Sunset Boulevard (1950)

billybanner swanson

“You’re Norma Desmond.  You used to be in silent pictures.  You used to be big,” says Joe Gillis.  Norma responds, “I AM big!  It’s the pictures that got small.”

Billy Wilder has made many classic films during his long career.  Some of those classics were in the film noir genre (such as 1944’s Double Indemnity and 1945’s The Lost Weekend).  One of his most memorable was Sunset Boulevard, which heavily involved the film industry (in both star power and storyline).  It featured a former silent film actress in the leading role as well as cameos from a few other silent film stars.  I had seen some clips in a few of my film classes when I was in college, but I didn’t get to see the film in its entirety and on the big screen until 11 years ago at the Museum of the Moving Image as part of their “L.A. On Film” series.  I also got to see it again on the big screen last month in a beautiful black-and-white DCP, and I enjoyed it even more than the first time I saw it.  This 65th anniversary review of Sunset Boulevard is my entry in the Billy Wilder Blogathon hosted by Outspoken and Freckled & Once Upon A Screen.

1950’s Sunset Boulevard follows an unsuccessful screenwriter who accidentally encounters a former silent film actress who is attempting to make a Hollywood comeback.  She hires him to polish up a screenplay she’s written for herself to star in, but she soon grows dangerously obsessed with him.  Wilder assembled an excellent cast that includes William Holden (as Joe Gillis), Gloria Swanson (as Norma Desmond), Erich Von Stroheim (as Max Von Mayerling), Nancy Olson (as Betty Schaefer), Jack Webb (as Artie Green), Fred Clark (as Sheldrake), and cameos from Cecil B. DeMille, Hedda Hopper, Buster Keaton, Anna Q. Nilsson, and H.B. Warner.  Best Actor Oscar nominee Holden is terrific as the struggling screenwriter who is drawn into the world of Norma Desmond and finds that he cannot escape without dire consequences.  Holden gives a restrained performance, especially when his Gillis is somewhat emasculated a couple of times during the film.  Best Actress Oscar nominee Swanson is the show stealer as the former silent film star Desmond.  By the time she meets Gillis she has already been living in a delusional state for quite some time (a situation aided by her servant Max).  Swanson brings a larger-than-life attitude to Desmond (which is reflected in her behavior and how she lives).  Best Supporting Actor Oscar nominee Von Stroheim shines as Desmond’s servant Max, who holds a number of secrets about himself and Desmond.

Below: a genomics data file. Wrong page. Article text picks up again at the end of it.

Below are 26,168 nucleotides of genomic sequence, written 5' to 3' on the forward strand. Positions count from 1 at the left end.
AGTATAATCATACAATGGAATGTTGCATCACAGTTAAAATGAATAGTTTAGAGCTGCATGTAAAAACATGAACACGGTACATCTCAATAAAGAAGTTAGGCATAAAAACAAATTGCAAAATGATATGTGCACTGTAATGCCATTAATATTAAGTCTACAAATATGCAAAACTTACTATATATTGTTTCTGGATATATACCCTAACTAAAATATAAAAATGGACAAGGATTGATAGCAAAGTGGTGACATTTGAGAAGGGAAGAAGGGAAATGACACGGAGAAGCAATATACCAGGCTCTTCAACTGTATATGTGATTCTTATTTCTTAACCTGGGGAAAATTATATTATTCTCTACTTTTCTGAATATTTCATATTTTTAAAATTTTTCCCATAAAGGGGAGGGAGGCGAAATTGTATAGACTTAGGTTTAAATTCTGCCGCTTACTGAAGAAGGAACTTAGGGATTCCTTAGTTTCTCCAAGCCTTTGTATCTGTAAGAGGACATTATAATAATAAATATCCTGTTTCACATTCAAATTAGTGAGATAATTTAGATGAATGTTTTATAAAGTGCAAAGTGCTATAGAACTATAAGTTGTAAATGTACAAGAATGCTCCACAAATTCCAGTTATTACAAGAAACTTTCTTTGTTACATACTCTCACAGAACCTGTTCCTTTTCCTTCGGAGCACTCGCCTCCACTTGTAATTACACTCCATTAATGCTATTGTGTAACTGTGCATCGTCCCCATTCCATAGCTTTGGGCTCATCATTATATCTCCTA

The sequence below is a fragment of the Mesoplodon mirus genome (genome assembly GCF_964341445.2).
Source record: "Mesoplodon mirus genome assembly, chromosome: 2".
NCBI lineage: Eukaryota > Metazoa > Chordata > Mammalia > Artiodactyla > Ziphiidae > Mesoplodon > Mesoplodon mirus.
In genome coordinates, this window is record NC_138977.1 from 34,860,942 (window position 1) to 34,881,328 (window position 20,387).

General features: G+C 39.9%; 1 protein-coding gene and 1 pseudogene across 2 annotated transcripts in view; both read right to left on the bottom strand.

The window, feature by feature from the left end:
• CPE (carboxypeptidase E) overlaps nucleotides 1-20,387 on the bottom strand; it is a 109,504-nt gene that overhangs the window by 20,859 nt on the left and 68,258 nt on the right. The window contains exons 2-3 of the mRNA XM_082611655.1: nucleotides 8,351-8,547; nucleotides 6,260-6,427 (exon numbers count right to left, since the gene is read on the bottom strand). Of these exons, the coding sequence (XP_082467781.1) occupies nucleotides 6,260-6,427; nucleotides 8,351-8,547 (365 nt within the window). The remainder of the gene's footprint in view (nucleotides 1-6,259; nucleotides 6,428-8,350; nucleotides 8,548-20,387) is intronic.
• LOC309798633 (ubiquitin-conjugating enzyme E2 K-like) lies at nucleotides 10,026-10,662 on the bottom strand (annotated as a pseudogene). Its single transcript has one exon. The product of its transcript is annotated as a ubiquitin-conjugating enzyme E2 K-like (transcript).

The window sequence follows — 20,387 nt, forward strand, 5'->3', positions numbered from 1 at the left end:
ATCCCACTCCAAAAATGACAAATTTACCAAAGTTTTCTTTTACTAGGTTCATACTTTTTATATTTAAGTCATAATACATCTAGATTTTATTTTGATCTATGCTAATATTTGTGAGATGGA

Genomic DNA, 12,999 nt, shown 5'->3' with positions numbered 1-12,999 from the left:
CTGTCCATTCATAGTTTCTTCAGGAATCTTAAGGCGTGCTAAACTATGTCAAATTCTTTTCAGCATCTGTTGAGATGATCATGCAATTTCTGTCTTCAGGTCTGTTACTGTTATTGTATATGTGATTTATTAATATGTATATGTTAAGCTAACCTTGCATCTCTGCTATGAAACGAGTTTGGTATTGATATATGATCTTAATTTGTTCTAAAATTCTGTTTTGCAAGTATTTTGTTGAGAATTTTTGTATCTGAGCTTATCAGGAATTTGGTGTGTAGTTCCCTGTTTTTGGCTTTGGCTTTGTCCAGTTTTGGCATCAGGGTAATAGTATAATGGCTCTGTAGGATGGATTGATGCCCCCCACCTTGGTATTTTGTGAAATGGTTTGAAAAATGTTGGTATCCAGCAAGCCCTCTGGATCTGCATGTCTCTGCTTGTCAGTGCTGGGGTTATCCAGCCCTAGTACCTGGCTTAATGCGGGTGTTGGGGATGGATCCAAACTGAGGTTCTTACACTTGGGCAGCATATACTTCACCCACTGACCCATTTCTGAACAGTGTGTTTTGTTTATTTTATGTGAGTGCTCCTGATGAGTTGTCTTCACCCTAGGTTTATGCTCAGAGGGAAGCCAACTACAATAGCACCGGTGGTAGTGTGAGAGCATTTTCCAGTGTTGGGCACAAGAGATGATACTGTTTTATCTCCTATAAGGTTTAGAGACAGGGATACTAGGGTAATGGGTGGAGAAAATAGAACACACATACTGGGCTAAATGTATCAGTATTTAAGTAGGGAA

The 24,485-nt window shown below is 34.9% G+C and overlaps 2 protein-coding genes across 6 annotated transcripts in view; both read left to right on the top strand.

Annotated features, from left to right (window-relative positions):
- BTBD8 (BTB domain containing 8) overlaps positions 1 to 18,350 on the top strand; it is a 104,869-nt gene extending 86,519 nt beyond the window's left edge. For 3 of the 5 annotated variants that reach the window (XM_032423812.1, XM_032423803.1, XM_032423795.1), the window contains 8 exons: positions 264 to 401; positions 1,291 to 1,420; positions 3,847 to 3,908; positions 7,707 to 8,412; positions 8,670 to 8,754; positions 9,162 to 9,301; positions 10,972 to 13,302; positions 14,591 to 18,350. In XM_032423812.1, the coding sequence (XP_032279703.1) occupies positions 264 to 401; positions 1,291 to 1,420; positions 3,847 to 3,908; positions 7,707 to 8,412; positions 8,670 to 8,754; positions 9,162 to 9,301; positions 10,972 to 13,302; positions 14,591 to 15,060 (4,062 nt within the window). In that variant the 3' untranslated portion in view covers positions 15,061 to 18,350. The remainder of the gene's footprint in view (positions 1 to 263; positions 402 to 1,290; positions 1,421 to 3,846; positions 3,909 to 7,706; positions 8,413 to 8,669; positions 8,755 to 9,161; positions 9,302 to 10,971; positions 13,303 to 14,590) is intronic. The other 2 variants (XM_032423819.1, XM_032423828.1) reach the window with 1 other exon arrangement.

Best Director Oscar nominee Wilder draws strong performances, especially from Holden, Swanson, and Von Stroheim.  The Oscar-winning screenplay by Charles Brackett, D.M. Marshman Jr., and Wilder explores delusion and obsession as well as the ups and downs of Hollywood (it also contains a lot of humor made at the expense of the film industry).  The Oscar-nominated black-and-white cinematography by John F. Seitz complements the dark tone of the film, and the Oscar-winning production design by Hans Dreier, John Meehan, Sam Comer, and Ray Moyer is fantastic (the interiors of Norma Desmond’s mansion are my favorite sets).  The Oscar-nominated editing by Arthur P. Schmidt and Doane Harrison gives the film a good pace, slowly building to its famously chilling finale.  Edith Head’s costume designs were gorgeous (especially the costumes worn by Swanson).  Franz Waxman delivered a chilling, Oscar-winning score with a tango-inspired motif for Desmond, at times mixes together some older musical styles, and provides plenty of eerie ambience to reflect Desmond’s state of mind (it remains one of his best scores ever).  Wilder’s Sunset Boulevard is a beloved, Oscar-winning classic that remains one of the best films made about Hollywood and features virtuoso performances from its core cast.


13 responses to “Sunset Boulevard (1950)

  1. Oh what an excellent post. Thanks for sharing.

    I would also like to invite you to participate in my upcoming blogathon in August. The link is below with more details

  2. Such powerful performances, as you said, along with the gorgeous cinematography. It’s a treat to see on the big screen, isn’t it?

  3. “I AM big! It’s the pictures that got small” – probably one of my favourite movie lines ever. Agree that this is one of the best films made about Hollywood, Wilder really knew how to force the industry to really examine itself.

  4. Pingback: The Billy Wilder Blogathon is here!! | Once upon a screen…

  5. Terrific write-up on my all-time favorite film. So memorable for the many reasons you mention. This blogathon couldn’t have done without it so THANK YOU for submitting this!


  6. Pingback: Happy Birthday, Billy Wilder! (Bloggers Beguile Us with Bday Bash Gifts) – Outspoken and Freckled

  7. Thank you SO much for contributing in our bday bash blogathon with one of my absolute favorite films (that I was ashamed to admit I hadn’t seen until my co-host Aurora convinced me a couple of years ago to finally bite the bullet and watch it… WOW what took me so long?!) Oscar worthy talent all around and you did it justice with this wonderul post. Thanks again!

  8. Agreed, Louis. One of the greatest made and arguably with noirish elements. Both of the leads, Swanson and Holden, could be seen as both victim and villain. It remains a fascinating film, one that provides new insights with each screening. Fine piece.

Leave a Reply

Fill in your details below or click an icon to log in: Logo

You are commenting using your account. Log Out /  Change )

Twitter picture

You are commenting using your Twitter account. Log Out /  Change )

Facebook photo

You are commenting using your Facebook account. Log Out /  Change )

Connecting to %s